The Justice Department’s warning is the latest escalation of the US government’s war on “storefront pharmacies,” companies that act as a facilitator between US prescription drug receipts and low-cost Canadian pharmacies. This allows the drugs to be mailed directly to consumers while the storefronts receive a commission, according to a USA Today report.
Pointing the Justice Department in the direction of the two Oklahoma-based companies was the US Food and Drug Administration (FDA), which gave Rx Depot and Rx of Canada 48 hours to shutter their doors, or face the possible wrath of the Justice Department. However, Rx Depot President Carl Moore says his firm will fight the government’s effort. “What we’re doing is legal in every way,” says Moore, whose firm received a warning letter from the FDA in March.
The Food and Drug Administration says the stores violate federal law barring drug importation and pose risks that drugs shipped will be expired, counterfeit or mishandled. However, store advocates say buying from Canadian pharmacies is safe and often the only alternative for low-income customers.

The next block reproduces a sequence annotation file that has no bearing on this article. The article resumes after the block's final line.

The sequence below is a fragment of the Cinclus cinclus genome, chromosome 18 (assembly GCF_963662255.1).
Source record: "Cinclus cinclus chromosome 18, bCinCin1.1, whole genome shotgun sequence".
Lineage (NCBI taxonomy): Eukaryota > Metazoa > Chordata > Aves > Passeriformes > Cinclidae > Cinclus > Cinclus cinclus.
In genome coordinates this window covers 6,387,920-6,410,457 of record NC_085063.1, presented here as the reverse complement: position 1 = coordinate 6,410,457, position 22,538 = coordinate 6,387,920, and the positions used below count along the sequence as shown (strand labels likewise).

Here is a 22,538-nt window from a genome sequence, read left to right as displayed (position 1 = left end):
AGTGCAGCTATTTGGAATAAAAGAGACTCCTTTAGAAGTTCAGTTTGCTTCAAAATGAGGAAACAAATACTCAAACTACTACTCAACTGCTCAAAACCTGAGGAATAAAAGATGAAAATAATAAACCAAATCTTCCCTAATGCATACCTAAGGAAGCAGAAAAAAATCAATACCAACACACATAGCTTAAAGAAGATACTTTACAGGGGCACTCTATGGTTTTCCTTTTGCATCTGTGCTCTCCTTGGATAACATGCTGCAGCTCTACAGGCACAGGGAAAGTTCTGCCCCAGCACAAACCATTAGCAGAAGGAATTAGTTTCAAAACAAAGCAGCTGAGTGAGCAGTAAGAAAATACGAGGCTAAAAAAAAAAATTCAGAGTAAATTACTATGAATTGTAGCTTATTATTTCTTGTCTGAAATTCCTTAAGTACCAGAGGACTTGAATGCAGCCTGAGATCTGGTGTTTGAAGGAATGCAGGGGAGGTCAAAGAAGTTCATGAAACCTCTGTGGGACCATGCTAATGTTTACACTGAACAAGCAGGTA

As proof of its contentions, the FDA says it recently made two purchases from Rx Depot, one for an antifungal drug and one for antidepressant Serzone. Instead of Serzone the FDA was sent what it called an unapproved drug, the generic Apo-nefazodone. No generic is on the market in the USA. But Canadian health authorities have approved nefazodone, which is made by Canadian firm Apotex.
“The message here is that these storefront pharmacies lure patients to buy what are alleged to be good, safe American drugs and they send them something else,” says William Hubbard, associate commissioner of the FDA.
This is not the first time the FDA has conducted a sting operation on an American company purchasing Canadian prescription drugs. Last month, the FDA allegedly caught the supplier of Springfield, Massachusetts’ Canadian drug shipments red handed in the improper handling of insulin, saying when the insulin arrived via regular mail, it was at room temperature, instead of chilled and delivered via overnight mail as it is supposed to be handled to ensure its effectiveness (See FDA Stings Springfield’s Canadian Drug Supplier ).
That sting operation, represented the latest move in the chess-match battle between the city of Springfield and the FDA. In August, the FDA Commissioner Mark McClellan urged the city to reconsider its prescription drug plan, fearing that by purchasing from Canada, participants were putting their lives at risk (See FDA Calls Out Springfield Canada Drug Buying Plan ).